Indiana Jones studied the shaft, which was about ten feet square. Cables hung at its center, depending from an unseen point above. A lift presumably lay in the depths, unused for years. He held out the torch and peered into the void. The sides of the shaft receded to the vanishing point. He could not see the bottom, not with this flickering brand, which gave more smoke than light at this point.

Wait--was that a noise? A grunt, a movement?

"Bats," Indy told himself. "Or maybe a bobcat."

He set his arm across the dog's peaked shoulders. The animal's back might have been the casing over a humming dynamo.

"Come on, Indiana. I know there's something down there you don't like, but there's no need to stir up a hornet's nest."

He pulled as if at a stump. After much tugging and scolding, the boy shifted the wolf-dog a foot, then two feet. Eventually he guided the animal away from the shaft, and, when they were nearly to the mouth of the mine, Indiana followed willingly.

"Wild goose chase," said the Boy Scout. "Mr. Havelock will probably ban me for the next two months."

The dog glanced back every few steps and snorted as if in contempt. There had to be a catamount in the mine; nothing less would provoke this much reaction from him.

A door slammed in the camp ahead. Both human and canine Indy stopped, eyes on the dark buildings.

One building was not dark, not entirely. A lantern's glow, softened and dirtied by dusty windows, moved slowly through what must have been the camp's main office. Indiana checked his torch. The last fingers of flame shriveled out even as he watched. He lowered the brand and let it drop to the earth.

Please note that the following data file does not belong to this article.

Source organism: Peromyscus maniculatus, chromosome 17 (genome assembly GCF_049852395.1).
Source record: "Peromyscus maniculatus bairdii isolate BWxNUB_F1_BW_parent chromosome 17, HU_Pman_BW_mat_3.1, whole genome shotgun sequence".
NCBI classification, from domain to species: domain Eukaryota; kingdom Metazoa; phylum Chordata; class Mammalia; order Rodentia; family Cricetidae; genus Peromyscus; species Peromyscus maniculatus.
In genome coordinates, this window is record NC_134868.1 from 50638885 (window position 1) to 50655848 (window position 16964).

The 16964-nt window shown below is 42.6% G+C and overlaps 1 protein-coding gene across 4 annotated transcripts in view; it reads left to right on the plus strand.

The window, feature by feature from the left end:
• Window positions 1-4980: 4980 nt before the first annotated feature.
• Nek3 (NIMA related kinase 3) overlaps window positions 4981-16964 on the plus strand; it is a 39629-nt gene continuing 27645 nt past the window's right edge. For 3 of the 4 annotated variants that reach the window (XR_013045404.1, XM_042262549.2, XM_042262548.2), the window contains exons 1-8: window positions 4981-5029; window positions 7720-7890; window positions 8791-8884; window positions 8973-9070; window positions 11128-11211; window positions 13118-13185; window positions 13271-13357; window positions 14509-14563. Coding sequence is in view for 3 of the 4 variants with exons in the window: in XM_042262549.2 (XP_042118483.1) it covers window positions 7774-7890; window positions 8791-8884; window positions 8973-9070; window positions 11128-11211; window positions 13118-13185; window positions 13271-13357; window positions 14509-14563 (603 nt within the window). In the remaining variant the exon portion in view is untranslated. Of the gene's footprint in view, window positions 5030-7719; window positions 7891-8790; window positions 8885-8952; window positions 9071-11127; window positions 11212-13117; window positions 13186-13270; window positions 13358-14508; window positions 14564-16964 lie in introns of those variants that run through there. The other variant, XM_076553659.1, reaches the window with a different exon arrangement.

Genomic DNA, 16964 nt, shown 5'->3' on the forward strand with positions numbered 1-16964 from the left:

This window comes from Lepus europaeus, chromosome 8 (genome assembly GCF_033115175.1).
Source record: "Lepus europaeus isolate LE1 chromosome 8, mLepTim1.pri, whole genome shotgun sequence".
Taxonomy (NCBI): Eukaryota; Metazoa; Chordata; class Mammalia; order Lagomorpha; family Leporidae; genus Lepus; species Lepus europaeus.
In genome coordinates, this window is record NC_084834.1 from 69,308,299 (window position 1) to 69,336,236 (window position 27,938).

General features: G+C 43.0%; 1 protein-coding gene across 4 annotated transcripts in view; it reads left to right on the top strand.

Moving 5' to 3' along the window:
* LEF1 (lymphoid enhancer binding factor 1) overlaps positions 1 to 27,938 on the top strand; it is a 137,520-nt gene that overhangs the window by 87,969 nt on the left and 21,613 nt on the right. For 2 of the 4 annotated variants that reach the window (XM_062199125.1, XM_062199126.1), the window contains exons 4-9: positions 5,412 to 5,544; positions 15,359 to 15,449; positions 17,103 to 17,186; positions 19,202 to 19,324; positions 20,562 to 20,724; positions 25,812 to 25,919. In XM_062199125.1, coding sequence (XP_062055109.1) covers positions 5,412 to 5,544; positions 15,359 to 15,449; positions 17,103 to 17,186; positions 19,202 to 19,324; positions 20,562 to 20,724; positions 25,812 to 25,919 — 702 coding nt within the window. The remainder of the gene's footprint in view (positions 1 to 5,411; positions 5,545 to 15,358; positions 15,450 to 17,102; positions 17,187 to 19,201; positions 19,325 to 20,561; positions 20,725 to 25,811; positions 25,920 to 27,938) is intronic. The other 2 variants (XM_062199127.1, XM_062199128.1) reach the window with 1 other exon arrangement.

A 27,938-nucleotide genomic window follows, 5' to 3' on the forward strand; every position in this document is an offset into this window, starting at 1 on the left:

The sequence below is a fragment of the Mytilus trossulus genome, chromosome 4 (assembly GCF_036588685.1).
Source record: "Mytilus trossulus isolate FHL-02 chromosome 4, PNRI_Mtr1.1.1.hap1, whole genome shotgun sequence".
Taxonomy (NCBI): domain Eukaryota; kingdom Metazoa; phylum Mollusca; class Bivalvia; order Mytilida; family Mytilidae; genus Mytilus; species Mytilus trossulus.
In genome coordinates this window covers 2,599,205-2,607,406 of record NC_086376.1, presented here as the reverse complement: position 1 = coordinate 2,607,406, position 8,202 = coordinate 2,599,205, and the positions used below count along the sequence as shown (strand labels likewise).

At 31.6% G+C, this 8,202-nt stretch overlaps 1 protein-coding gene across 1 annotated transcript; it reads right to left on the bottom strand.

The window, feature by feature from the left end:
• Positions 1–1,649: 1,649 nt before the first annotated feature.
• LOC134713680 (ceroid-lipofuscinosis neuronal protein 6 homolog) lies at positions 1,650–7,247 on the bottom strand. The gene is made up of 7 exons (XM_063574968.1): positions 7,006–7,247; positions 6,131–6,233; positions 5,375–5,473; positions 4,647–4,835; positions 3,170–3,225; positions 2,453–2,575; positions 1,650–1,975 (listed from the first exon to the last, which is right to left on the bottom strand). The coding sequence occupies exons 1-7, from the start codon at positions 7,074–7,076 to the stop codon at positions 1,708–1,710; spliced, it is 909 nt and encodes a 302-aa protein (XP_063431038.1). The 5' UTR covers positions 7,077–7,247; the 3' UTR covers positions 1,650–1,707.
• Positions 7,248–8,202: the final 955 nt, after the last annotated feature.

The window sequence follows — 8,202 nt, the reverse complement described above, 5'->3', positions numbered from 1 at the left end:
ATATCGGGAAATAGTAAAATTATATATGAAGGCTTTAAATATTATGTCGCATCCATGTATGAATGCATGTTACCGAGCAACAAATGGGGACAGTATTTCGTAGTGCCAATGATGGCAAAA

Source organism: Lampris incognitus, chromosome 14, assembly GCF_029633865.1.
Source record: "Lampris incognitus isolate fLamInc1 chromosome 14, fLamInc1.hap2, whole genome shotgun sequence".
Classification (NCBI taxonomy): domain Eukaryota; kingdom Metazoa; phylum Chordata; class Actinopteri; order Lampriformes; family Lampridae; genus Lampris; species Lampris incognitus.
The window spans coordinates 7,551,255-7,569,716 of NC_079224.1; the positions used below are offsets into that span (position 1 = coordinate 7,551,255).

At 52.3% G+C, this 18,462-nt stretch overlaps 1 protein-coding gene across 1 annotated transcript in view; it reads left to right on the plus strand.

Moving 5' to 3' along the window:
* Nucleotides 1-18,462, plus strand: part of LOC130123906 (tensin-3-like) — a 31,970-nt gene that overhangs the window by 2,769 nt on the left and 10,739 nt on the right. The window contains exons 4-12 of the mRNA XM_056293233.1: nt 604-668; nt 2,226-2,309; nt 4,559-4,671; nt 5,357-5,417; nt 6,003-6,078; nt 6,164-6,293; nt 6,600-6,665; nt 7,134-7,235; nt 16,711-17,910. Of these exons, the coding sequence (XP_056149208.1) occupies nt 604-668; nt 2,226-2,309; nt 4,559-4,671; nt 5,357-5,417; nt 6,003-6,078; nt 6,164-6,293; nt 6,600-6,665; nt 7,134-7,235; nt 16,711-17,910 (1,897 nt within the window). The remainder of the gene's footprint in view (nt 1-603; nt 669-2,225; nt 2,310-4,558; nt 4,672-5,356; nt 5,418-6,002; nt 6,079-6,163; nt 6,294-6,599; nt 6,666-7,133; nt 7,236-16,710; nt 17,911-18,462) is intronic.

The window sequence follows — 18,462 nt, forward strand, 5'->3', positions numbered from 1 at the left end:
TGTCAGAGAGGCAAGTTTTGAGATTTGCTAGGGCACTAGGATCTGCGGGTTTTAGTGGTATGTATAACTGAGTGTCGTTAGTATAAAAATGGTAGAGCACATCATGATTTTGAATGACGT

"That's no cougar," he remarked. "Let's have a look."

The Boy Scout edged over to the rear of the wooden office, which lay in shadow. As he drew near, he made out windows--shuttered--and a back door.

A thumb latch operated the latter. Indy pressed it. Rust fought him for a second, then the door opened a crack.

By the shifting cross-section of light, he decided the intruder had passed the back entrance and stood somewhere to the left. Jones touched a finger to his lips, a sign the dog knew well. He counted to three and shouldered the door open.

He braked himself in almost the same instant he charged. He crashed into the pudgy scout Herman anyway, pushing the heavier boy back against a clothes press.

The kerosene lamp in Herman's grip rattled on its wire handle. The boys' faces flashed in and out of the light.

"Indy! It's me!"

"I knew that," said Jones. "I was just trying to--stop you before you attracted attention."

Jones' dog entered and sat, tongue lolling, his warning stance forgotten.

"Attract whose attention?" asked Herman. Despite the cold night air, sweat glazed his forehead.

"Indy smelled a cougar or something," said Jones. He drew back, and the heavyset youth wiped his brow. "What are you doing here?"

"Mr. Havelock wouldn't rouse the camp. He said Indy probably just ran out after a jackrabbit. I had to come alone."


Jones felt an uncomfortable flash of gratitude. He had never treated Herman Mueller as a proper friend; he was rather like an annoying cousin you had to make nice with. Yet he struck out after Indy (boy and dog) while everyone else in camp rolled over and went back to sleep.

He felt he should say something, but now the fat--stout--youth turned slowly, letting his light play over the office.

"What is this place, Indy?"

Jones exhaled. He scanned the walls, noting survey maps and train timetables.